And then suddenly, as unexpectedly as a meteor that flares up in the night sky like an omen of coming doom, she jumped him in the parking lot - truly a tigress but with murder and bloodthirst in her eyes far beyond the animal drives of a predatory big cat. He had been forced to defend himself, to muster up all of his strength and wits in order to withstand her hellish attacks and to ultimately defeat her.
      And then, when she lay there on the dusty asphalt without a soul inhabiting her body, and after her power had torturously passed into him, he really saw her for the first time. She was a child. Going by her looks, she might have been sixteen years old. Sweet Little Sixteen - the melody of the rock song passed through his mind and brought tears to his eyes. He was fully aware of the fact that her youthful appearance was deceptive, that she could easily be two hundred or three hundred years old. Maybe even older than he was. But this was a realization of the mind. His heart, his emotions as the human being he still considered himself to be, told him that she was a child. And he had killed her.

      Death. Again and again, death. But this time... one death too many.
      Maybe he just tried to gain time with this procedure of self-torture. Or the sword wanted it. Conscious of the danger emanating from his own sword, it appeared that he was sitting perfectly motionless while the weather was storming outside and the rain was pouring down on the car in torrents. He stared at his hands, which held the katana's blade like an offering, and now tightened their grip.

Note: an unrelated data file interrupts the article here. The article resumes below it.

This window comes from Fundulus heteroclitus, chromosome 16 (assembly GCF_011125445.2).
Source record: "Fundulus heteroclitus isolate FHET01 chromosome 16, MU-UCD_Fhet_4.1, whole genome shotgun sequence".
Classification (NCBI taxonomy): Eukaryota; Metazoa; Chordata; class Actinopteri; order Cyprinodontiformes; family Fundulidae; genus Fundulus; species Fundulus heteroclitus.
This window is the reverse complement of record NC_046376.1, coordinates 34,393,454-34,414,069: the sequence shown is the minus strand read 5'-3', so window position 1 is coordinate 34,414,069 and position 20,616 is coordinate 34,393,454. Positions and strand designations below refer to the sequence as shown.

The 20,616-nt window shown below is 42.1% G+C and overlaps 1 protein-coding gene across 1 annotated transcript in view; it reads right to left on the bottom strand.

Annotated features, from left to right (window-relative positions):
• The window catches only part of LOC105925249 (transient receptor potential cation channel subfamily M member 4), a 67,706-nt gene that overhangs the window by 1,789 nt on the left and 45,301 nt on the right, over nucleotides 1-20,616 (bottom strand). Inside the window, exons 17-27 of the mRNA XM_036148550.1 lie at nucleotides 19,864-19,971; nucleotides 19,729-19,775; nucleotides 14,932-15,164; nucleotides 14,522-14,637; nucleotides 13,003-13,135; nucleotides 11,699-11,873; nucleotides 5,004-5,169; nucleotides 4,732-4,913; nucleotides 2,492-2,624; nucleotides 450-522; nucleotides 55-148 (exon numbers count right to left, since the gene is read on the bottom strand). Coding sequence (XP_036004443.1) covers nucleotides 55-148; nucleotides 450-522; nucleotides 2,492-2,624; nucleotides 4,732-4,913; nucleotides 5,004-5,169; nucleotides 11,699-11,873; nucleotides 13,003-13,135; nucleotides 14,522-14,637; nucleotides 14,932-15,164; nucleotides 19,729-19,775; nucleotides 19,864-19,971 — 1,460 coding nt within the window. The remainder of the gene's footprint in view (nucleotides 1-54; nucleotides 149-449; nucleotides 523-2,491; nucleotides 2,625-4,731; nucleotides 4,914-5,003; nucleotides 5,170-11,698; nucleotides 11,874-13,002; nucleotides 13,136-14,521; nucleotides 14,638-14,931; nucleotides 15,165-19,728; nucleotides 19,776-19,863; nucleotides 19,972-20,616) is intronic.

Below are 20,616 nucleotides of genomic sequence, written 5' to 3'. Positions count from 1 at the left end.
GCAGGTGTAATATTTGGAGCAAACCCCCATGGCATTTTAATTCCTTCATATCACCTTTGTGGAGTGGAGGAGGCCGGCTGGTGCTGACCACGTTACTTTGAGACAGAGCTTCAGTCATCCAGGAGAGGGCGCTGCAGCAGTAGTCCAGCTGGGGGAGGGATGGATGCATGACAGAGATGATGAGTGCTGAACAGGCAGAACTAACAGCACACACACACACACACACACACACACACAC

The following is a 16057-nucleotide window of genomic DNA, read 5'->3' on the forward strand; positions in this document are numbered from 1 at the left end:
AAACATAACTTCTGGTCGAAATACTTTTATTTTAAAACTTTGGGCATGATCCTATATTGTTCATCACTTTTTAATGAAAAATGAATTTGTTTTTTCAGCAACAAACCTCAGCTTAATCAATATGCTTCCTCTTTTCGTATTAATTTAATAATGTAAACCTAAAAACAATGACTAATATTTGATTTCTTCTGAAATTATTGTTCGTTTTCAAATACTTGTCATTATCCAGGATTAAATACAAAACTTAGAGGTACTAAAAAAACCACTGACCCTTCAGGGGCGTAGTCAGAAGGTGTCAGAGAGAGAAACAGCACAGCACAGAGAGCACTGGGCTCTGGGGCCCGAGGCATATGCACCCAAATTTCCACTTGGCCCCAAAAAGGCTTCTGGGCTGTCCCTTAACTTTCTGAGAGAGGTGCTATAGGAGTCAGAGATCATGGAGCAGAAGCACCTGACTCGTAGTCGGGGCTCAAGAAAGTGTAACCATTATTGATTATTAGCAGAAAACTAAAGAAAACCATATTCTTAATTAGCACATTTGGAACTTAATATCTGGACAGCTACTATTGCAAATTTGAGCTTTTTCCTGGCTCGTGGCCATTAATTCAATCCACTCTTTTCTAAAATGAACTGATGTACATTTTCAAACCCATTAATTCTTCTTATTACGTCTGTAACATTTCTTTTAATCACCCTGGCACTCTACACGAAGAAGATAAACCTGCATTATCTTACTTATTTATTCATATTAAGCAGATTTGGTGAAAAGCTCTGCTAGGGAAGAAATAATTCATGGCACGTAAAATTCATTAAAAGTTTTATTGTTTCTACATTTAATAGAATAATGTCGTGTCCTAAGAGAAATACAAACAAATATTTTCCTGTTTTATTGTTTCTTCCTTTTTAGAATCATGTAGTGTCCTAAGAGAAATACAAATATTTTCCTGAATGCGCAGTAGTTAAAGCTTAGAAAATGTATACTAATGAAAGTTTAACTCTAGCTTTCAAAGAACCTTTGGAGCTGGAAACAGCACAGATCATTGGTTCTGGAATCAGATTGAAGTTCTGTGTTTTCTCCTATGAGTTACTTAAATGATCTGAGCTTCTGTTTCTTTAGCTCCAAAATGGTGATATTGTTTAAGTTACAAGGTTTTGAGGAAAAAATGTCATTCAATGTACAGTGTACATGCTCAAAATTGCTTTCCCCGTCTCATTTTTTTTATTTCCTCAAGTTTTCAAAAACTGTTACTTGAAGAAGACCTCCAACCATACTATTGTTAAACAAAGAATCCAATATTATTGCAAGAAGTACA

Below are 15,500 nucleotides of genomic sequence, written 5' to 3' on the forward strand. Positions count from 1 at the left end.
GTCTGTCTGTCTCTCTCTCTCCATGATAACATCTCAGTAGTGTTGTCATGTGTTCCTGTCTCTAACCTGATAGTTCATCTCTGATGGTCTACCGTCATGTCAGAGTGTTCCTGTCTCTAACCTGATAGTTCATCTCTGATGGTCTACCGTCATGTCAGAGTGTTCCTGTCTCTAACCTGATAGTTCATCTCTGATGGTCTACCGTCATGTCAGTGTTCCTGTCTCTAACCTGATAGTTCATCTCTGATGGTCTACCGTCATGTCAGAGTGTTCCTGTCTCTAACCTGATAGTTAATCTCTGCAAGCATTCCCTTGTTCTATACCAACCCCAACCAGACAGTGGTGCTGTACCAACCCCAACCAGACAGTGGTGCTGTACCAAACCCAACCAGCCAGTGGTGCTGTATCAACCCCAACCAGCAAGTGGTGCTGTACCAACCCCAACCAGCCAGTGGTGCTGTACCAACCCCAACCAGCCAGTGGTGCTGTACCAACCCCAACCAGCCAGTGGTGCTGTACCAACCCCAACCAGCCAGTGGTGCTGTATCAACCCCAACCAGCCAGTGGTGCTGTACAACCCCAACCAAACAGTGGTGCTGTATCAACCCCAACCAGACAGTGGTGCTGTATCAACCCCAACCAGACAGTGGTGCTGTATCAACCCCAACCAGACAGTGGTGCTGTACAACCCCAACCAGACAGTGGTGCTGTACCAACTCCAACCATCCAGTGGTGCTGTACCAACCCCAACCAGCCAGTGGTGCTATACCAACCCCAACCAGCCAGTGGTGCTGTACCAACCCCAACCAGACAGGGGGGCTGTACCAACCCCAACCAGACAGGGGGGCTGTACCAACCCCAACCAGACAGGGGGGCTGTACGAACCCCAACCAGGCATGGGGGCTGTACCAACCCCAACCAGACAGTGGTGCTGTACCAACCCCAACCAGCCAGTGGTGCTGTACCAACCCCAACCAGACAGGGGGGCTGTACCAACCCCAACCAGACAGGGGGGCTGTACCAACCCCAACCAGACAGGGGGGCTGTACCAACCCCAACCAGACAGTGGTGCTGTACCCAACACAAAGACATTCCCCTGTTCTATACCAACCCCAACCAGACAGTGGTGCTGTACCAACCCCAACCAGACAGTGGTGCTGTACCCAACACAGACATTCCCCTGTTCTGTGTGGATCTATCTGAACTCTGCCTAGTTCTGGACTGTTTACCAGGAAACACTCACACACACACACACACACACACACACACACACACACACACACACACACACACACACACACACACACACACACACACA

Honed steel cut deeply into the sinewy flesh of his palms and fingers.
      More blood flowed. But he did not feel the pain. At least not this pain. No muscle twitched in his sharply cut face. The all-consuming vortex in his skull was like glowing lava, and he lost more intensity with every passing second.
      Do not forget why you are here.
      MacLeod shook his head to finally drive off the images. He felt sick, nauseous. The blood on the blade - his blood - seemed to be dark and malignant.